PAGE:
The Ten Commandments have become a cornerstone of the Judeo-Christian heritage and have been embraced and studied for as long as Jews and Christians have walked the earth.  Rabbinic teaching has found meaning and insight in the story of the Revelation, as well as in each of the commandments.  One of the commandments, “You shall not steal,” is a good example.  While its meaning may seem straightforward, the sages debated what it actually means.

Rashi (1040-1105, France) taught that the eighth commandment, presented simply as two Hebrew words in the Torah (“Lo Tignov”) can refer to stealing money, material items, or even kidnapping people.

Rabbi Shabbatai ben Meir ha-Kohen, known as the “Shakh,” (Lithuania and Poland, 1621-1662) taught that since the eighth commandment doesn’t specify what should not be stolen, it therefore can be understood to apply not only to stealing someone’s money and possessions, but also to lying and deceit.

From this teaching and others like it, Jewish law developed a prohibition against a particular type of theft:  Geneivat Da’at, or “theft of the mind,” by which they intended to prohibit various forms of misrepresentation and deception.  While it is permissible to avoid the truth to preserve someone’s dignity and avoid embarrassment or ridicule, it is not permissible to knowingly deceive someone in order to secure an advantage, especially in business.  It is forbidden by Jewish law to offer goods for sale that are not of the quality that is advertised.  Similarly, it is not permissible for a merchant to offer goods for sale based on a false premise, such as an announcement that someone is going out of business, for that would create the false impression that there is a limited time to make a discounted purchase.

Geneivat Da’at also applies to persuading someone to do something or donate money on a false premise, such as asking for charitable funds when the need is not real.  Geneivat Da’at  forbids shielding assets based on a false premise, such as transferring funds to another party such as a dependent child in order to qualify for federal assistance like Medicaid.  Similarly, one is forbidden from creating an impression of accomplishment or importance when the circumstances do warrant such for personal gain, whether in a tangible form or in the form of prestige.

There are numerous applications of Geneivat Da’at to the realm of ethics and business, as well as interpersonal relationships, the fruit of interpretation of two simple Hebrew words- Lo Tignov.  Such a treasure chest of ideas and meaning reinforces my belief that the Torah is truly an infinite reservoir of understanding and teaching that can guide our lives in the times in which we live.

There is no Messiah

I don’t believe in the coming of the Messiah.  Despite the moving and inspirational affirmations of generations of Jews across the centuries who expressed their faith in the Mashiach (Hebrew for Messiah), I cannot bring myself to believe in a personal Messiah who will deliver us from catastrophe and usher in an era of peace, serenity and faith.  What I do believe in is the possibility of a Messianic era which, in my mind, is nothing less than all of humanity creating an existence marked by tolerance, co-existence, acceptance of the other and peace.  We’re clearly not there yet, nor do I necessarily believe that humankind will reach that state of being in my lifetime.  But I am convinced that we have the potential to get there and that religion, at its best, can inspire its adherents to work for such an existence.  The task of reaching that existence is squarely in our hands, and we shouldn’t expect Divine intervention to make it happen for us.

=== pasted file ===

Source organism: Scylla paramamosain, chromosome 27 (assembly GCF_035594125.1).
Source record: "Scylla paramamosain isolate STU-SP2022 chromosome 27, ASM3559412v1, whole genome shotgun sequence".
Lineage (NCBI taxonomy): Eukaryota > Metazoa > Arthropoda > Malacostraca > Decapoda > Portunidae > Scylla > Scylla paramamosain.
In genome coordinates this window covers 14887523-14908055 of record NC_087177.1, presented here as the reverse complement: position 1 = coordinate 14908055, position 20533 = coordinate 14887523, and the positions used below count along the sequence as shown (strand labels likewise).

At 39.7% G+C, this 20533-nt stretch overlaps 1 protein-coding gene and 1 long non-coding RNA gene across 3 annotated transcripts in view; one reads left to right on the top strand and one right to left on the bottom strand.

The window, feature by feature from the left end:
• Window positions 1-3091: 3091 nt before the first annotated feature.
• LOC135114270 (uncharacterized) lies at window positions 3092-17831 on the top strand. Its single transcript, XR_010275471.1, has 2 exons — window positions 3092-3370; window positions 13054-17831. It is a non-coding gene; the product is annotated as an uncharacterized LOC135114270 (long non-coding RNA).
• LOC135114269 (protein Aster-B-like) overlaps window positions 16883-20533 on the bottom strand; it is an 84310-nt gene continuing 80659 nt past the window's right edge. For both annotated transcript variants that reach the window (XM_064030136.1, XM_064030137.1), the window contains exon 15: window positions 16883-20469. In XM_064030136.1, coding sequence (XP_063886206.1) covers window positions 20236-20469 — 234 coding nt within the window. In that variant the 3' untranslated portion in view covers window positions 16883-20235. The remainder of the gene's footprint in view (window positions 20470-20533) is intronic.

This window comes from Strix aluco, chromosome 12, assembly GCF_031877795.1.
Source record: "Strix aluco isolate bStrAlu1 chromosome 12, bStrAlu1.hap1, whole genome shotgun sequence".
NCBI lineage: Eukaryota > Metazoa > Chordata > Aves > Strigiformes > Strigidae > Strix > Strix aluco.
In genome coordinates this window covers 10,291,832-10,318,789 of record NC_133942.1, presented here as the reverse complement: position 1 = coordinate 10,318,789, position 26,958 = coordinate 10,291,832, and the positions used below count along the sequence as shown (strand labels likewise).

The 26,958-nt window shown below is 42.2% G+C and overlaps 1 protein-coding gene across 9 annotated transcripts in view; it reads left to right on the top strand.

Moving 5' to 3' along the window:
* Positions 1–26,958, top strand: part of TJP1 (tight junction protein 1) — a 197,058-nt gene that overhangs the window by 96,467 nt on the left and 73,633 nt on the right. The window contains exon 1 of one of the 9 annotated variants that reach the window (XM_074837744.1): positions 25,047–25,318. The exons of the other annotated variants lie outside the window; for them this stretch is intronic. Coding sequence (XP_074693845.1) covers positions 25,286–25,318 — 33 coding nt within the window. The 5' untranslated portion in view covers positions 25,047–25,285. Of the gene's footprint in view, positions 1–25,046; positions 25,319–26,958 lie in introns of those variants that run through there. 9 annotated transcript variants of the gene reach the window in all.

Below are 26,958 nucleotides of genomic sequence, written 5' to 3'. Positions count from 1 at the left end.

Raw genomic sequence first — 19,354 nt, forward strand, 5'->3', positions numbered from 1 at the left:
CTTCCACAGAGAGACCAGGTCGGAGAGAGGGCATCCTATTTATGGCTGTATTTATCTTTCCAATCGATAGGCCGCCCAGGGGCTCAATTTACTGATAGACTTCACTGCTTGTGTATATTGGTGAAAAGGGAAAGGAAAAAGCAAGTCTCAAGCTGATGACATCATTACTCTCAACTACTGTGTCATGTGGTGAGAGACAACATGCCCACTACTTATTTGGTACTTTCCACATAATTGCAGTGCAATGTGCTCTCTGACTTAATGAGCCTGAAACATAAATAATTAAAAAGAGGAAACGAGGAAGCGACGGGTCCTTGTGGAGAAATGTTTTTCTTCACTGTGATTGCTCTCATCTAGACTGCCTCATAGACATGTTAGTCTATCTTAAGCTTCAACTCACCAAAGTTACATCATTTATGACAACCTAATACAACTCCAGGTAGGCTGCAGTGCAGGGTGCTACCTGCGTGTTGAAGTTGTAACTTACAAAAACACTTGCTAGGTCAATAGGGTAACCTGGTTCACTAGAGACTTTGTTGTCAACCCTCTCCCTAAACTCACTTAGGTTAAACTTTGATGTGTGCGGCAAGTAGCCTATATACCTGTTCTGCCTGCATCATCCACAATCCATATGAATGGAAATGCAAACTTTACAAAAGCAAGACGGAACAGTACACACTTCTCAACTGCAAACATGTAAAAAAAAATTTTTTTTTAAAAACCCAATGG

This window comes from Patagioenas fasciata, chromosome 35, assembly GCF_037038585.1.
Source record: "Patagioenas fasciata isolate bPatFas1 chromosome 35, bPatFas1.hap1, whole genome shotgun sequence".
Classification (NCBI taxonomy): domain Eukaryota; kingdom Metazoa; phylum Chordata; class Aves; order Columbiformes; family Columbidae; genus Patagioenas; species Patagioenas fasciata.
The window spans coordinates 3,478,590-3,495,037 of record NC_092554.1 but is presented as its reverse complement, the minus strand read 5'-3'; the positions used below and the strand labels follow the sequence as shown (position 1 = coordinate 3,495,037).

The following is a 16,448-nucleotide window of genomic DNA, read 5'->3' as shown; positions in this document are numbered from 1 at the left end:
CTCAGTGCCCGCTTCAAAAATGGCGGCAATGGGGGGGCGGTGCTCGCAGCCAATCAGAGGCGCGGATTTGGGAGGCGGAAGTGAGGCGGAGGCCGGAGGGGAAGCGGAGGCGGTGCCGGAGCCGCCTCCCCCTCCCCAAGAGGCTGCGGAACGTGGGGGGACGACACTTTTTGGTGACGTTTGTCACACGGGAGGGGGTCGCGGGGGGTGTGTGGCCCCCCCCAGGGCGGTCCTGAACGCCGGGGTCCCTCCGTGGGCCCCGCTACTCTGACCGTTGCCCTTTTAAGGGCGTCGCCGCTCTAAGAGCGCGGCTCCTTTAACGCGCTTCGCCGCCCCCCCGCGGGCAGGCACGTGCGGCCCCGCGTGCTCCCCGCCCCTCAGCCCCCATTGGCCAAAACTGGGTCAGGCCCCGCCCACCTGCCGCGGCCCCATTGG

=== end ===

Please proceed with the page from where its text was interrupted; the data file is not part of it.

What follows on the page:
The Torah teaches this same idea.  In this week’s parasha, Beshalach, we read the final chapter in the story of the Exodus from Egypt, the rescue of the Israelites at the shore of the sea as they were being pursued by the Egyptian army.  As the story goes, Moses responds to his people’s cries of despair by telling them to “stand by and witness the deliverance the Lord will work for you today.”  But in the next verse, God rebuts Moses’ assertion that the people need only stand by to achieve redemption:  “Then the Lord said to Moses, ‘Why do you cry out to Me? Tell the Israelites to go forward.”   To paraphrase God’s rebuke, He says to Moses something like: “You think that they can just sit by and have no skin in this game?  You think they just have to stand by and I’ll solve their problems?  Think again!”

Responding to the idea that Moses advised the Israelites to simply stand by and wait for God to save them, a Chasidic master (whose name has been lost to history but whose teaching has endured) taught the following:

“The Kotzker rebbe greeted his teacher, Rabbi Shlomo Leib: ‘I love you deeply, but why is it that you cry out to the Holy One each day to send the Messiah?  Why don’t you cry out to our brethren, the people Israel, to repent their evil ways?  Then the messiah will actually come! This is the meaning of ‘Why do you cry out to Me? Tell the Israelites.'”

Judaism has never supported the idea that we need only rely on God to make our world and our lives whole.  That’s our job.  Indeed, we already have quite an arsenal of Divine gifts to make it happen—wisdom, compassion, scientific knowledge and skill, and love.  In the words of a well-known proverbial saying that originated in ancient Greece and found its way into the Bible (both Jewish and Christian), “God helps those who help themselves.”  We are expected to solve our own problems, using the resources and gifts at our disposal.

That is a message that should resonate in the times in which we are living.  Whatever problems and challenges we are facing in our country and in the world, don’t wait for someone else (especially God) to solve them.

Each of us must become an activist.  Pick your cause.  Pick your strategy.

As God said to Moses and the Israelites, “Don’t cry out to me…go forward!”